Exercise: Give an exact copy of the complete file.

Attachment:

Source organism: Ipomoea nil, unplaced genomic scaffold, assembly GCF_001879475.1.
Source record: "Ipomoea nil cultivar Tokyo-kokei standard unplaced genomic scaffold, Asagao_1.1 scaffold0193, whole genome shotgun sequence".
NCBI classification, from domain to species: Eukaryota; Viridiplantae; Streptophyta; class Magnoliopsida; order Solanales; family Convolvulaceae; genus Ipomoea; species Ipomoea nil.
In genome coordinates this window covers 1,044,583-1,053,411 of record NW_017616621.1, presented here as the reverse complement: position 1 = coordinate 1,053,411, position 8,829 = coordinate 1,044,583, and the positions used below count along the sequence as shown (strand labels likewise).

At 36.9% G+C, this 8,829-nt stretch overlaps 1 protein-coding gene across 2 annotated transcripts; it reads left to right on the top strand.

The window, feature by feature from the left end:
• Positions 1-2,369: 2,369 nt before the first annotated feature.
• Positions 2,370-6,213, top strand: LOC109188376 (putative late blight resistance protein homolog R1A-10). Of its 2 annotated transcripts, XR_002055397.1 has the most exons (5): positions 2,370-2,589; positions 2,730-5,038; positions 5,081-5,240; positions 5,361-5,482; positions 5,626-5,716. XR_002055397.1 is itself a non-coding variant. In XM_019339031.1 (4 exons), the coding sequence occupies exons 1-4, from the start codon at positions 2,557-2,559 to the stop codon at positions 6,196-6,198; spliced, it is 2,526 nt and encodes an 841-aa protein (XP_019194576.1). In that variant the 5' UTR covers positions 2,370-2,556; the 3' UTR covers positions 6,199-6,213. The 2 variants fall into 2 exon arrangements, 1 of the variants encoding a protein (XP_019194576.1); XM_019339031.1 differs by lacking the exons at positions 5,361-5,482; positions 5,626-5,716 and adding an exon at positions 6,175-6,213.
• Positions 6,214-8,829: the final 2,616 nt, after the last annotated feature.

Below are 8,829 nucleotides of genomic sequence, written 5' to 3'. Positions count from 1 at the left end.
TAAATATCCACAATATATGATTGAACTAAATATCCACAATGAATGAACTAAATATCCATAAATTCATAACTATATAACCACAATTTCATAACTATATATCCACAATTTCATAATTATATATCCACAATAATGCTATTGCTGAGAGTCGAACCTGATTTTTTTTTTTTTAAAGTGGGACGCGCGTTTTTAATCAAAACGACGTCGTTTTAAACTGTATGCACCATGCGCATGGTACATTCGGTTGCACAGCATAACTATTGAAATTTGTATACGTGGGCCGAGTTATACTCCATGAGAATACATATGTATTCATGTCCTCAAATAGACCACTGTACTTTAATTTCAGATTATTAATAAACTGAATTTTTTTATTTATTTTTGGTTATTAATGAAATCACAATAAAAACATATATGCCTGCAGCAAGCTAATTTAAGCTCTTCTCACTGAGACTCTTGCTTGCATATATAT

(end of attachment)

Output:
Source organism: Ipomoea nil, unplaced genomic scaffold, assembly GCF_001879475.1.
Source record: "Ipomoea nil cultivar Tokyo-kokei standard unplaced genomic scaffold, Asagao_1.1 scaffold0193, whole genome shotgun sequence".
NCBI classification, from domain to species: Eukaryota; Viridiplantae; Streptophyta; class Magnoliopsida; order Solanales; family Convolvulaceae; genus Ipomoea; species Ipomoea nil.
In genome coordinates this window covers 1,044,583-1,053,411 of record NW_017616621.1, presented here as the reverse complement: position 1 = coordinate 1,053,411, position 8,829 = coordinate 1,044,583, and the positions used below count along the sequence as shown (strand labels likewise).

At 36.9% G+C, this 8,829-nt stretch overlaps 1 protein-coding gene across 2 annotated transcripts; it reads left to right on the top strand.

The window, feature by feature from the left end:
• Positions 1-2,369: 2,369 nt before the first annotated feature.
• Positions 2,370-6,213, top strand: LOC109188376 (putative late blight resistance protein homolog R1A-10). Of its 2 annotated transcripts, XR_002055397.1 has the most exons (5): positions 2,370-2,589; positions 2,730-5,038; positions 5,081-5,240; positions 5,361-5,482; positions 5,626-5,716. XR_002055397.1 is itself a non-coding variant. In XM_019339031.1 (4 exons), the coding sequence occupies exons 1-4, from the start codon at positions 2,557-2,559 to the stop codon at positions 6,196-6,198; spliced, it is 2,526 nt and encodes an 841-aa protein (XP_019194576.1). In that variant the 5' UTR covers positions 2,370-2,556; the 3' UTR covers positions 6,199-6,213. The 2 variants fall into 2 exon arrangements, 1 of the variants encoding a protein (XP_019194576.1); XM_019339031.1 differs by lacking the exons at positions 5,361-5,482; positions 5,626-5,716 and adding an exon at positions 6,175-6,213.
• Positions 6,214-8,829: the final 2,616 nt, after the last annotated feature.

Below are 8,829 nucleotides of genomic sequence, written 5' to 3'. Positions count from 1 at the left end.
TAAATATCCACAATATATGATTGAACTAAATATCCACAATGAATGAACTAAATATCCATAAATTCATAACTATATAACCACAATTTCATAACTATATATCCACAATTTCATAATTATATATCCACAATAATGCTATTGCTGAGAGTCGAACCTGATTTTTTTTTTTTTAAAGTGGGACGCGCGTTTTTAATCAAAACGACGTCGTTTTAAACTGTATGCACCATGCGCATGGTACATTCGGTTGCACAGCATAACTATTGAAATTTGTATACGTGGGCCGAGTTATACTCCATGAGAATACATATGTATTCATGTCCTCAAATAGACCACTGTACTTTAATTTCAGATTATTAATAAACTGAATTTTTTTATTTATTTTTGGTTATTAATGAAATCACAATAAAAACATATATGCCTGCAGCAAGCTAATTTAAGCTCTTCTCACTGAGACTCTTGCTTGCATATATAT